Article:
The paradox of big

When the stakes are high, when it has to be a HIT, in all capital letters, we overinvest.

The big stars. The lack of creative risk. The inflated budget and the meetings overrun with meddlers.

After all, it’s big.

Our insistence that it be guaranteed to work almost ensures that it won’t.

Forcing something to be big makes it small.

Your autobiography

Even the longest biography is only 66 hours on audio. This means that the author has to leave out almost everything.

We write our own autobiography each day by deciding what to focus on, what to rehash, and what to worry about.

The same life story can be told in many ways, and the way we tell it changes who we are and who we become.

Who is editing your version?

Selling a company

Cars aren’t like companies. Most cars on the road will be sold, again and again, until they end up as parts. Companies usually start and end with their founders.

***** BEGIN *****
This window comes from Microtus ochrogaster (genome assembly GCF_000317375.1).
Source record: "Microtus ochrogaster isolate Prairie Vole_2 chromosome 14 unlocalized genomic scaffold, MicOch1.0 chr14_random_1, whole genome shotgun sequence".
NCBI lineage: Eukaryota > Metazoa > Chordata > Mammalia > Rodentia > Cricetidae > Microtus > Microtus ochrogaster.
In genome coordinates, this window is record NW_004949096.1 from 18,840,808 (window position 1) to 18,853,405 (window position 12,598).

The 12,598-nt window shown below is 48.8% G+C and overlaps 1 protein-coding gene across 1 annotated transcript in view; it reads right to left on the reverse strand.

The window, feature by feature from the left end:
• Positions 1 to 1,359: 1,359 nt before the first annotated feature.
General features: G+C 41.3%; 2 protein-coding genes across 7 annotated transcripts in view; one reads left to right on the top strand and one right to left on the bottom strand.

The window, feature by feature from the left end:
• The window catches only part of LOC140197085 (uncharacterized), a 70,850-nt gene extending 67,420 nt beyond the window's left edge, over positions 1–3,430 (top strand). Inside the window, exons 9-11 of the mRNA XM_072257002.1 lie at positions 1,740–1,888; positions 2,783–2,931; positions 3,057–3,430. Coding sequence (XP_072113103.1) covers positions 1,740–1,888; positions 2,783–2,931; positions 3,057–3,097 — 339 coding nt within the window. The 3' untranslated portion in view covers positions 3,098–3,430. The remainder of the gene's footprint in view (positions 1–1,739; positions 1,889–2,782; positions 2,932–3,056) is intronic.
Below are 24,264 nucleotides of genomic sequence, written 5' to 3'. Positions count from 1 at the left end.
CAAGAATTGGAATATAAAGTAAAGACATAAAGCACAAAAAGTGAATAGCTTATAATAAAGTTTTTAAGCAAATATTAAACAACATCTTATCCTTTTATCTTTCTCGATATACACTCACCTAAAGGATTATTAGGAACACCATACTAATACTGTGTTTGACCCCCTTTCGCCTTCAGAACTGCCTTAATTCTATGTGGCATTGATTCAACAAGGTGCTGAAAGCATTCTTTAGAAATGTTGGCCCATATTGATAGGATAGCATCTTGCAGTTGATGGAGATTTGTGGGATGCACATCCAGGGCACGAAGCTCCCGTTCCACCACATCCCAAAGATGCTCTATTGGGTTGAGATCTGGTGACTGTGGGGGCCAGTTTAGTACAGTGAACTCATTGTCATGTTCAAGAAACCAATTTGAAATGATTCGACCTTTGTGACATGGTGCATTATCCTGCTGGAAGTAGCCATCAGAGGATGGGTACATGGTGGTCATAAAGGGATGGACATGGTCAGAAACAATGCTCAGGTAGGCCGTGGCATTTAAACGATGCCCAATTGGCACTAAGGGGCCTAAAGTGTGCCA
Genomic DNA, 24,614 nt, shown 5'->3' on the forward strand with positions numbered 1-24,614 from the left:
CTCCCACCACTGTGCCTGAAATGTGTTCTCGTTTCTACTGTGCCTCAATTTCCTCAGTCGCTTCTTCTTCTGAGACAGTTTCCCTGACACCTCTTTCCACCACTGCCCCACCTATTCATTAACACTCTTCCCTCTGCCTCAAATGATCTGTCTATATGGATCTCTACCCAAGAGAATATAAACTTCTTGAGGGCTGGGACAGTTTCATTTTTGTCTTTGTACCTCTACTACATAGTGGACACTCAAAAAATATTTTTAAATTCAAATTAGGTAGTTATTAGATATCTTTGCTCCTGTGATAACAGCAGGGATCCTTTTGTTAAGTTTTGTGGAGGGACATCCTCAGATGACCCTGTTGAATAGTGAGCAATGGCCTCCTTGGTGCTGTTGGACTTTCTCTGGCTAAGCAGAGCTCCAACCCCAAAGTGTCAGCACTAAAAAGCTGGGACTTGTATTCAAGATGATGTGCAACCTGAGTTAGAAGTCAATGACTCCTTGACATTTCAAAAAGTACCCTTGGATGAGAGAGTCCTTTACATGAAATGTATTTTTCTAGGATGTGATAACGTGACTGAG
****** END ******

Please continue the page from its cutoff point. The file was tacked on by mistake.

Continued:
Sometimes, a small, stable company is sold to an individual operator, usually for a multiple of the expected annual profit. It’s an investment in future cash flows, but it can be fraught, because, unlike a car, you can’t take a company for a test drive, and they usually need more than a periodic tune-up and charging station visit.

The market for used companies isn’t as efficient or reliable as the one for used cars, as surprising as that might sound. The individual who seeks to buy and operate a used company is rare, and doesn’t often have access to significant capital.

The company sales we hear about tend to be more strategic, where the buyer believes that the purchased company offers synergy (1 + 1 = 3) with their existing businesses. Perhaps the buyer has a salesforce, investment capital, systems or structures that make the combination of the companies far more successful than they would be alone.